The Two Faces of January. Starring Viggo Mortensen, Kirsten Dunst, Oscar Isaac. Directed by Hossein Amini. M. State Cinema. 3.5 stars
Author Patricia Highsmith's works have been adapted for some memorable films, from Alfred Hitchcock's Strangers On A Train to Anthony Minghella's The Talented Mr Ripley. Hollywood has looked to Highsmith's catalogue of moral compromise again for The Two Faces of January, another tale of Americans getting up to no good under the Mediterranean sun - but despite a top-notch cast, it doesn't come close to Mr Ripley's levels of drama and suspense.
It's 1962, and expatriate American Rydal (Oscar Isaac) is working as a tour guide at the Acropolis - and scamming tourists on the side - when he meets Chester (Viggo Mortensen) and Colette (Kirsten Dunst) MacFarland, a wealthy couple doing a grand tour of Europe. They strike up a friendship, though Chester senses that Rydal is less than trustworthy.
Chester is no stranger to crime himself, however, and when his past catches up with him, the trio are forced to go on the run. Tensions build when Rydal becomes attracted to Colette and all the mistrust and lies come to a head.
Both men appear to be simple criminals who suddenly find themselves in too deep and are forced to work together, due to a tragic mistake. But there are moments when you wonder who is manipulating whom. Is Chester more than just a suave conman, and is Rydal more than just a directionless youth who's strayed into bad habits?
First-time director Hossein Amini has won plenty of plaudits as a screenwriter (The Wings of the Dove, Drive), and he gives The Two Faces of January a languid neo-Hitchcock style, with a constant backdrop of glowing, sun-baked Mediterranean scenery.
The three leads put in good performances, especially Dunst, but the film's noirish edges are dulled by a plot that substitutes common suspicion for psychological tension.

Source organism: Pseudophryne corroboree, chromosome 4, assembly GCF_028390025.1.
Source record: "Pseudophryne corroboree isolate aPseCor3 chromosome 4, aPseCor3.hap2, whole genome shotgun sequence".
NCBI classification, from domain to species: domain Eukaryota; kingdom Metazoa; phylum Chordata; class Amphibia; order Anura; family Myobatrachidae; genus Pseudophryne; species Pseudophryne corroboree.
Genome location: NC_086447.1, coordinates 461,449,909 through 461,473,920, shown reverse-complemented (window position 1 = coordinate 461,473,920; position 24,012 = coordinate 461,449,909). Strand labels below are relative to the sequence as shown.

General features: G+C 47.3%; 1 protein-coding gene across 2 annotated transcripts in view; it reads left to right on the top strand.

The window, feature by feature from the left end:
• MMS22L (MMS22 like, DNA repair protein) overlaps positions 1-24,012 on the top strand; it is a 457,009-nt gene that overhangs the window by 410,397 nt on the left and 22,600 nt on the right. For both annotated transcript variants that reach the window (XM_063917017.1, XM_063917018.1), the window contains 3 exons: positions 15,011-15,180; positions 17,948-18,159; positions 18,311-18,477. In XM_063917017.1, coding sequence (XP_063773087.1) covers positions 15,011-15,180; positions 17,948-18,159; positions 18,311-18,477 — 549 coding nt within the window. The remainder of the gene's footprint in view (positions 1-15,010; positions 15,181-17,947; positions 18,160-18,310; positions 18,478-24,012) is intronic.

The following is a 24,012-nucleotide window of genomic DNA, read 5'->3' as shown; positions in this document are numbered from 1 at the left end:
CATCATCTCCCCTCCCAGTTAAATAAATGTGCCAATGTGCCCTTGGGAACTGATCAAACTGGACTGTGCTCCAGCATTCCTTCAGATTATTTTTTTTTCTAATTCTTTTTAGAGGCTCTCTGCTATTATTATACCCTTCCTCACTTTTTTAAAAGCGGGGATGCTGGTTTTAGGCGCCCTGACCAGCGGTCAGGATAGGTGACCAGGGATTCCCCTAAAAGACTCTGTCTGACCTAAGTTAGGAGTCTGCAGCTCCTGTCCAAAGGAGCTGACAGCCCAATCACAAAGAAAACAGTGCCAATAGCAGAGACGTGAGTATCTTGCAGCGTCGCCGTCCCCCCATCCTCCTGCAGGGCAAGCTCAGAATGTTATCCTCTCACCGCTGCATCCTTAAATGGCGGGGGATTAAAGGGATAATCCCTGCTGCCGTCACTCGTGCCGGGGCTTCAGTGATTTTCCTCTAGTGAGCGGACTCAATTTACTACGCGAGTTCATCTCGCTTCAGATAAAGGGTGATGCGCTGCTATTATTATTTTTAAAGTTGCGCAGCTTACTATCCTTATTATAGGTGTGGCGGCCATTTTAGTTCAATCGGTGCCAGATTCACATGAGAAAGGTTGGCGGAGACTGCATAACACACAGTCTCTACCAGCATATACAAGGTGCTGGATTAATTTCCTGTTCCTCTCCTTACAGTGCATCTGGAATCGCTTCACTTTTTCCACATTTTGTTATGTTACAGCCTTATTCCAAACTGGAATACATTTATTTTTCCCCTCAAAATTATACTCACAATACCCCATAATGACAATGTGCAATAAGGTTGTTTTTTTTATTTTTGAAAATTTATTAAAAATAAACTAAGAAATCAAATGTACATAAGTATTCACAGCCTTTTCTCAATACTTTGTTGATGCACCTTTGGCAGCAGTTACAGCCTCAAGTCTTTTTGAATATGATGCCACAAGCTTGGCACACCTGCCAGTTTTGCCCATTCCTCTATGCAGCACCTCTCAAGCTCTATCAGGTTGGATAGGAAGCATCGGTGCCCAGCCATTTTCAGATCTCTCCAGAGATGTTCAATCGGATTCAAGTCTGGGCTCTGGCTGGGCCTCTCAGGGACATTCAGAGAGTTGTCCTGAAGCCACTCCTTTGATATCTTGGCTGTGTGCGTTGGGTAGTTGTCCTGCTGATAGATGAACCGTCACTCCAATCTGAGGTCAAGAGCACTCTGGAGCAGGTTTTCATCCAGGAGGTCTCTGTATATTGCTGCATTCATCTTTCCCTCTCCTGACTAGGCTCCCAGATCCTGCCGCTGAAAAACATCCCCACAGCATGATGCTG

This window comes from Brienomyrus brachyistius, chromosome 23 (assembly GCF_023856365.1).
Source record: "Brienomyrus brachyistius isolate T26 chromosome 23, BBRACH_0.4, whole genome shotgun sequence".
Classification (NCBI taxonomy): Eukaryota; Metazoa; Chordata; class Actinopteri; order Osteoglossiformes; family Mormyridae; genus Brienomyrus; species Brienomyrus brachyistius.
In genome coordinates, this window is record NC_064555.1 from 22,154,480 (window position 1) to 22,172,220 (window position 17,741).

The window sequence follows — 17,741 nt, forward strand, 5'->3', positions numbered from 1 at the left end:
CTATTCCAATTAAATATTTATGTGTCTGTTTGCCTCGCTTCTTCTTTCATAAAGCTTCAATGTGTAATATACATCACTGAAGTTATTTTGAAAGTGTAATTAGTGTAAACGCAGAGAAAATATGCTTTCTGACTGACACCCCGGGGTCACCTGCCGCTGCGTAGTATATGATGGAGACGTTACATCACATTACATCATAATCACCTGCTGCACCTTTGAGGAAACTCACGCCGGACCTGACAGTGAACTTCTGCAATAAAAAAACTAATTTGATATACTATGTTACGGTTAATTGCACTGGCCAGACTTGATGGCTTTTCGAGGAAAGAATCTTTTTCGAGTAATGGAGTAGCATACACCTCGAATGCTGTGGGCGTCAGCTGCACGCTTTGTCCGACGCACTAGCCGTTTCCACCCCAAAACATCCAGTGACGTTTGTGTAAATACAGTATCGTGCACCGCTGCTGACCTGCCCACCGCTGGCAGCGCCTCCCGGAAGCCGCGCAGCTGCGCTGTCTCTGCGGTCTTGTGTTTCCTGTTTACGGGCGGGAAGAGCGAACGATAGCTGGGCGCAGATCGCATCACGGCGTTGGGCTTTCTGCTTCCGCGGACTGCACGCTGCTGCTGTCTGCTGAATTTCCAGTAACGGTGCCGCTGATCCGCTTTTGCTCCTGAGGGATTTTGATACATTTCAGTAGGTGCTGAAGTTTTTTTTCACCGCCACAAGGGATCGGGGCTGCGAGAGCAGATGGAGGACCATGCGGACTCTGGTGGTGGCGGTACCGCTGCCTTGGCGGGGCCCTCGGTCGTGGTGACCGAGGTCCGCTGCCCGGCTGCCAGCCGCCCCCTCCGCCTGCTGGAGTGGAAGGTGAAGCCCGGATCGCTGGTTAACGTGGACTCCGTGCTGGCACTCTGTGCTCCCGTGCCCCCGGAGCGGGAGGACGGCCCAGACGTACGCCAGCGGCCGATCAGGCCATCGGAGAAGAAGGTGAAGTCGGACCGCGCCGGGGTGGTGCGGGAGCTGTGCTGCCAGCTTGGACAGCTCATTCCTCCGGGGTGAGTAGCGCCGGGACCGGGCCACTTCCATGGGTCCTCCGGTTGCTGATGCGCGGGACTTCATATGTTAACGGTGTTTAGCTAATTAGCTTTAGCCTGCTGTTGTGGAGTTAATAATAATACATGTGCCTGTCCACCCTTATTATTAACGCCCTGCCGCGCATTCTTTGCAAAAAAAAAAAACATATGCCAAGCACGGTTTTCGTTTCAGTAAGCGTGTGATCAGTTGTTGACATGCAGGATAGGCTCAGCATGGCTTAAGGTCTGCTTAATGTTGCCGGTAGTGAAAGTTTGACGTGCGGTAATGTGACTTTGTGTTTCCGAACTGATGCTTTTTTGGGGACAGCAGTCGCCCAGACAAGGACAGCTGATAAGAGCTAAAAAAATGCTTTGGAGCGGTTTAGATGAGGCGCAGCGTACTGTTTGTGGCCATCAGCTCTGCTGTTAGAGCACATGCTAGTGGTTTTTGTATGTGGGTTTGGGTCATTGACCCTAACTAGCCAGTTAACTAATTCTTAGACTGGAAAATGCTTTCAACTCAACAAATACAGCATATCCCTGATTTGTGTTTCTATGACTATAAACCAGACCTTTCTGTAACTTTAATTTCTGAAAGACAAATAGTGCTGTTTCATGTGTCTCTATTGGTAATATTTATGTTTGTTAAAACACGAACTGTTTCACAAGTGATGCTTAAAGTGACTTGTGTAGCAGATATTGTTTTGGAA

The three-way dance between Rydal and the MacFarlands fails to generate much suspense, with nothing much happening in the way of clashes and near-misses as Chester and Rydal circle each other like wary dogs. There's not much chemistry between Dunst and Isaac, either, and any moments of illicit passion remain unseen. The Two Faces of January tries hard but is a reflection of its source material - a competent but peripheral Highsmith story, which comes a distant second to Mr Ripley's intricate suspenseful delights.
22 Jump Street. Starring Channing Tatum, Jonah Hill. Directed by Phil Lord and Christopher Miller. R13. State Cinema. 3.5 stars
Johnny Depp fans were the ones crying foul the loudest when Hollywood got its hands on 21 Jump Street and turned it into a semi-lowbrow comedy, but it turned out to be surprisingly enjoyable by following the lead of The Brady Bunch Movie - plenty of inside jokes and double entendre humour. The sequel manages to be just as good by sticking to the same formula.
Undercover cops Jenko (Channing Tatum) and Schmidt (Jonah Hill) are at university this time, and their experiences at high school are reversed. Jenko becomes popular thanks to his skills on the football field, while Schmidt is snubbed by the in-crowd but finds a kindred spirit in a fellow student (Amber Stevens), who comes with her own complications.
The second Jump Street has the same predictable Scooby-Doo-type plot about busting a drug ring and nabbing the Mr Big behind it, but Tatum and Hill's chemistry gives it a solid centre. Schmidt's well-meaning clumsiness and Jenko's thickneck malapropisms become almost endearing - but Ice Cube quickly becomes tiresome (again) as their terminally angry boss.
As before, a lot of the humour comes from referring to Jenko and Schmidt's partnership in terms of a bromantic or even homoerotic relationship. Schmidt proposes that "we should investigate separate people", before they moan and snipe at each other like a real couple, trading double entendres . . . you get the idea.
Other below-the-belt humour is kept to a minimum, though, and a fun set of twins and a hallucinogenic drug trip help to spark things up. But, again, it's the self-aware humour that makes 22 Jump Street smarter and better than the average throwaway comedy.
The other students constantly question Jenko and Schmidt's real ages, while their captain asks whether anything is ever as good the second time around, and laments the quality of his officers compared with those he had in the 90s. If you're a fan of the original 21 Jump Street, you're well qualified to judge that for yourself - and be sure to stick around for the credits.
- The Nelson Mail